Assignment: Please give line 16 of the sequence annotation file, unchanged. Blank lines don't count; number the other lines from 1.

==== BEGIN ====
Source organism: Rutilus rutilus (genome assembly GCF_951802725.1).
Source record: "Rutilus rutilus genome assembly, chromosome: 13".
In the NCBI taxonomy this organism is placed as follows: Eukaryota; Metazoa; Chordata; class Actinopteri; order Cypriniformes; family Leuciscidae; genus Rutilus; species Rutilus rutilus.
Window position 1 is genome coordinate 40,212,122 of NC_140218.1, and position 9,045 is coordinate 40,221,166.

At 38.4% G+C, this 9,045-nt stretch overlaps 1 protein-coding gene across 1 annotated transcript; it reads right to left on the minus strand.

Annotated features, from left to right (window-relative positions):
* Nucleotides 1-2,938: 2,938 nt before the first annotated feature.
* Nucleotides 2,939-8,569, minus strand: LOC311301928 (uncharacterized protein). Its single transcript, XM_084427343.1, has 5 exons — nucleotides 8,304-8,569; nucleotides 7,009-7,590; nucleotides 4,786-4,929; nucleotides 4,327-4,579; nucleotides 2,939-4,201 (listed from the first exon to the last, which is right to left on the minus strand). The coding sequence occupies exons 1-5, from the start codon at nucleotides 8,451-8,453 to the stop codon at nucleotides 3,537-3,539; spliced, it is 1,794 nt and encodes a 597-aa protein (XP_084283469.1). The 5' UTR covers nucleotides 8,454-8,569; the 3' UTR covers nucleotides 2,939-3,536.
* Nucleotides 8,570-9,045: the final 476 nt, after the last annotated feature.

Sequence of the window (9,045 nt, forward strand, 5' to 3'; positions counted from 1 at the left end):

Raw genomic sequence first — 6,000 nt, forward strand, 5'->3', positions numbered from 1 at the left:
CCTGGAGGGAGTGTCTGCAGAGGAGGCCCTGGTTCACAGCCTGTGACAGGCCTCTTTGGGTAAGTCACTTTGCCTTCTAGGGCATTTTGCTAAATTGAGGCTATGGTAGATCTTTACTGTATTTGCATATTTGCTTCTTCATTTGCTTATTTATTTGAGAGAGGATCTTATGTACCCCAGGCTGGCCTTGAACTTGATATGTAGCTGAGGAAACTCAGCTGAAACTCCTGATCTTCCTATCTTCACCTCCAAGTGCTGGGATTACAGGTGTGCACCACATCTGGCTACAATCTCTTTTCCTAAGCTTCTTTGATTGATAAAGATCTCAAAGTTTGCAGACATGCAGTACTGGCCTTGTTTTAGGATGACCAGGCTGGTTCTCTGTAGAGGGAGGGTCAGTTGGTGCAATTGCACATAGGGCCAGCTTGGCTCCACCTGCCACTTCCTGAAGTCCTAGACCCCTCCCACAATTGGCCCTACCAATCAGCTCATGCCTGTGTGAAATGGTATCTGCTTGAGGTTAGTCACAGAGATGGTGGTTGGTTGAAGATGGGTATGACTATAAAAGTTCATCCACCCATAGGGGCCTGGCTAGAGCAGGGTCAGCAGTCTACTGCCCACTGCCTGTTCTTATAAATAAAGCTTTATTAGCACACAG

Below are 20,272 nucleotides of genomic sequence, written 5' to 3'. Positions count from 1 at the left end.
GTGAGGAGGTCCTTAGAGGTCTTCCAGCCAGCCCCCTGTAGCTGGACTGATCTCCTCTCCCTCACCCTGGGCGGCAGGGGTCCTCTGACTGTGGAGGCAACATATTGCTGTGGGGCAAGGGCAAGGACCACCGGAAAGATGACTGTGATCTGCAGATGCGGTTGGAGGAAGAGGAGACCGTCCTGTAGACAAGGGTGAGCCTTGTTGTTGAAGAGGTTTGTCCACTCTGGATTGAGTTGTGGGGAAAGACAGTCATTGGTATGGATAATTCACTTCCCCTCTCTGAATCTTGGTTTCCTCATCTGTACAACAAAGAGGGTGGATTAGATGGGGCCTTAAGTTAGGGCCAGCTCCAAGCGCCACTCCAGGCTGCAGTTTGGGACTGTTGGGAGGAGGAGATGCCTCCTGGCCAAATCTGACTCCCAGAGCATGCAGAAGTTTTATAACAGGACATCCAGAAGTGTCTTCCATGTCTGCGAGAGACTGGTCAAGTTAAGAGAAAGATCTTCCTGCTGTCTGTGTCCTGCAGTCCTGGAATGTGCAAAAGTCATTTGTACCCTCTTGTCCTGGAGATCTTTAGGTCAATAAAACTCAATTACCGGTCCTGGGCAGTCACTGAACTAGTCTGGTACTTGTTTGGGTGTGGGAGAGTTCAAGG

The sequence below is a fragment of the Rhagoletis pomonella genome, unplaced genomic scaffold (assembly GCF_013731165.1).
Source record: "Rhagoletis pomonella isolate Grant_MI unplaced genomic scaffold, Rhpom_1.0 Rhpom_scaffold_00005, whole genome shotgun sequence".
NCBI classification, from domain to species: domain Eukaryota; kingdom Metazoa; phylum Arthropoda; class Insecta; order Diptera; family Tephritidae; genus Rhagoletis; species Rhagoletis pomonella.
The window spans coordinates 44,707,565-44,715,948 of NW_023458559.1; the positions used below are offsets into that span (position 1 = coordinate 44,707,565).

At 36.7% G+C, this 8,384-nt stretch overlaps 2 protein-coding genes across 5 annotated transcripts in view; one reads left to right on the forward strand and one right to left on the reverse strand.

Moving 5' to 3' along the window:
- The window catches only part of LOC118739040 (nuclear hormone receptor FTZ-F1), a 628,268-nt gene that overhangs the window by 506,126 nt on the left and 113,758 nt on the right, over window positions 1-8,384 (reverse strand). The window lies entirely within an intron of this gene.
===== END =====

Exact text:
Source record: "Rhagoletis pomonella isolate Grant_MI unplaced genomic scaffold, Rhpom_1.0 Rhpom_scaffold_00005, whole genome shotgun sequence".